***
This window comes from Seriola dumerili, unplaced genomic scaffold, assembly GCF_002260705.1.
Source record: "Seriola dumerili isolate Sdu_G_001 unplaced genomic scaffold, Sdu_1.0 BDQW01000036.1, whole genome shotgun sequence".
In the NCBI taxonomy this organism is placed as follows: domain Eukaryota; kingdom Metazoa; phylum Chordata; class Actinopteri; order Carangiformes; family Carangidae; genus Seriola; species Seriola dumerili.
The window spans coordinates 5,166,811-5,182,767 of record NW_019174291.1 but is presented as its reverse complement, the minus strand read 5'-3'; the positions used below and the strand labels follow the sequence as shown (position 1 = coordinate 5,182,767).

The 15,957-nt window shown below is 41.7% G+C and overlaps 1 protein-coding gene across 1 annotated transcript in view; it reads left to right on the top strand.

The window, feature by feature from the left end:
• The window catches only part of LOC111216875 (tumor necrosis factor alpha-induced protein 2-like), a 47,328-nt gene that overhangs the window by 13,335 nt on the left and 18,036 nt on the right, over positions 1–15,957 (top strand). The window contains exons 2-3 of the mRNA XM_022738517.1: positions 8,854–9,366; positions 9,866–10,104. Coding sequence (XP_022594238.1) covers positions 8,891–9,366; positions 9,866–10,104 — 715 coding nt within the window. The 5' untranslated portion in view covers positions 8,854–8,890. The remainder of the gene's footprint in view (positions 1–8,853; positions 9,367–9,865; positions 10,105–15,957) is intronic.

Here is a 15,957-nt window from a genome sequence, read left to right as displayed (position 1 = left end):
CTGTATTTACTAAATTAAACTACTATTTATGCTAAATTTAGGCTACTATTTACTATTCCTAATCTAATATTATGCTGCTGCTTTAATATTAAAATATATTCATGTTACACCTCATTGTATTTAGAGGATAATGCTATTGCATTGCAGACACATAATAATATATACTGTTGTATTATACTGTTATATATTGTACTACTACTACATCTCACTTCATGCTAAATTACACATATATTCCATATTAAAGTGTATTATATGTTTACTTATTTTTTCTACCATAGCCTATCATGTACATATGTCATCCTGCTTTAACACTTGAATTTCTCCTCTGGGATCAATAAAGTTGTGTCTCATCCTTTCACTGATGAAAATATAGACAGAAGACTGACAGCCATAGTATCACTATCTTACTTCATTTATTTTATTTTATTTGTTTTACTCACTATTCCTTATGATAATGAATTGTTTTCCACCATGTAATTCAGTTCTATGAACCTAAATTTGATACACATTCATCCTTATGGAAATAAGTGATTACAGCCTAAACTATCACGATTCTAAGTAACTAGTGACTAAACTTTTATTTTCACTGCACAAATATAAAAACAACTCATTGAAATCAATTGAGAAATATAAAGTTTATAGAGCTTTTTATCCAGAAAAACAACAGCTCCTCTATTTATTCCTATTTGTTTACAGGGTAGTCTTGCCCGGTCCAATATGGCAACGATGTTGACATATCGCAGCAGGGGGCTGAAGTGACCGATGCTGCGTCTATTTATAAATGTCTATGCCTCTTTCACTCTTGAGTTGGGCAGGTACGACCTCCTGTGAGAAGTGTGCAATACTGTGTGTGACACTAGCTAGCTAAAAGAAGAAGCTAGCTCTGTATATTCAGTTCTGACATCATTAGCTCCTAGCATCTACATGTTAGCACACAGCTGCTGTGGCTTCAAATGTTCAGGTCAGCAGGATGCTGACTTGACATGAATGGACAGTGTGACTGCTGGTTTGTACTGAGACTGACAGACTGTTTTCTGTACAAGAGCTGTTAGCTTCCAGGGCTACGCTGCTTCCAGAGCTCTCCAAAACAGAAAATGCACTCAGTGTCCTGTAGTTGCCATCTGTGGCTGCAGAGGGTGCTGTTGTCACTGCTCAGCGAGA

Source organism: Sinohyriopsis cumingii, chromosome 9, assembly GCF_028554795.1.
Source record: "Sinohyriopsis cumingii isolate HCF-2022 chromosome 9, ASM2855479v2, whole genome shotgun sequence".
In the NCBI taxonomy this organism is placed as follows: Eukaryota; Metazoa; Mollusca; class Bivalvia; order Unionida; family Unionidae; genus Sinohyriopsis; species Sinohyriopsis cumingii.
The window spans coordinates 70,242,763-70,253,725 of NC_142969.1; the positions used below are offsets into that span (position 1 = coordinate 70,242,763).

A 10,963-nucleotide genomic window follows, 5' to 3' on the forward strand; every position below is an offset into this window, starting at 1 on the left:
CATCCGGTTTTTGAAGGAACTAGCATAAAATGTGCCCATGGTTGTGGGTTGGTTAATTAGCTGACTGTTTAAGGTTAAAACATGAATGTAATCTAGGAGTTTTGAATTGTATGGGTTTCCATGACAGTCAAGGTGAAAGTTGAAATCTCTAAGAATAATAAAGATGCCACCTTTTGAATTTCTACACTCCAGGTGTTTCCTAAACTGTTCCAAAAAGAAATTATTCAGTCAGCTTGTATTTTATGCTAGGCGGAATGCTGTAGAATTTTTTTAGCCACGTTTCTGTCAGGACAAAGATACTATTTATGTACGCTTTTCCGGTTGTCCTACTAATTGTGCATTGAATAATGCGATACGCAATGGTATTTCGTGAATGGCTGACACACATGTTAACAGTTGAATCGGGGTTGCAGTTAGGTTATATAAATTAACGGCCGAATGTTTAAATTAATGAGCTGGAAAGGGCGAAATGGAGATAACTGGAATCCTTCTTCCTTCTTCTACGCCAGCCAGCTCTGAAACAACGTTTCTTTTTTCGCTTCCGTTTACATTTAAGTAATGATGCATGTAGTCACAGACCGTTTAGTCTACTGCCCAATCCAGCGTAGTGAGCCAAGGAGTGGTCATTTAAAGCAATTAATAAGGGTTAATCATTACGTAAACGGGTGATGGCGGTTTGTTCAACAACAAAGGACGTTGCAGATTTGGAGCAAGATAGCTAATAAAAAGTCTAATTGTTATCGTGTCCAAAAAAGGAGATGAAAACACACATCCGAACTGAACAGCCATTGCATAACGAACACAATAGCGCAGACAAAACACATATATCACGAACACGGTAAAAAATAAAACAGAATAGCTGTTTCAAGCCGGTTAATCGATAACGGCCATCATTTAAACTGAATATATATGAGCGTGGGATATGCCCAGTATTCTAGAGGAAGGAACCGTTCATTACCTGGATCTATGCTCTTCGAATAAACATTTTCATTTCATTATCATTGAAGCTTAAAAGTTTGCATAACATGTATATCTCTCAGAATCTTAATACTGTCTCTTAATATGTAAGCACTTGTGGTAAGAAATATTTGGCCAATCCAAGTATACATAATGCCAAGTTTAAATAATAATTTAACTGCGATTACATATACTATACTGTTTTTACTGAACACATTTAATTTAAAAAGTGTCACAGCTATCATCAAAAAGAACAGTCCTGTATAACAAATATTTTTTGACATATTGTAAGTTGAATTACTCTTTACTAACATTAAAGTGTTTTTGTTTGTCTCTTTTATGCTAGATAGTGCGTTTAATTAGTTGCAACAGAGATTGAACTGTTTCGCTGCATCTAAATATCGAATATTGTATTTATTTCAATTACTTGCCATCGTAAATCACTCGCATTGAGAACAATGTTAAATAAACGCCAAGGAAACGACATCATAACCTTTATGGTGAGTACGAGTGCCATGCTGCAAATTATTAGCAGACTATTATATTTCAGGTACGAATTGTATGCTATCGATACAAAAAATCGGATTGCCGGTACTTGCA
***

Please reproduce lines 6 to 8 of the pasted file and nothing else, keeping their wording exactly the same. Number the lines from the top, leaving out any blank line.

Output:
The window, feature by feature from the left end:
• The window catches only part of LOC111216875 (tumor necrosis factor alpha-induced protein 2-like), a 47,328-nt gene that overhangs the window by 13,335 nt on the left and 18,036 nt on the right, over positions 1–15,957 (top strand). The window contains exons 2-3 of the mRNA XM_022738517.1: positions 8,854–9,366; positions 9,866–10,104. Coding sequence (XP_022594238.1) covers positions 8,891–9,366; positions 9,866–10,104 — 715 coding nt within the window. The 5' untranslated portion in view covers positions 8,854–8,890. The remainder of the gene's footprint in view (positions 1–8,853; positions 9,367–9,865; positions 10,105–15,957) is intronic.

Here is a 15,957-nt window from a genome sequence, read left to right as displayed (position 1 = left end):